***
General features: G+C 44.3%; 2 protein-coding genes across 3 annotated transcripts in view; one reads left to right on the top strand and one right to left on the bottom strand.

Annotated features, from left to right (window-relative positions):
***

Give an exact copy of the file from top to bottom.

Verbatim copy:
General features: G+C 44.3%; 2 protein-coding genes across 3 annotated transcripts in view; one reads left to right on the top strand and one right to left on the bottom strand.

Annotated features, from left to right (window-relative positions):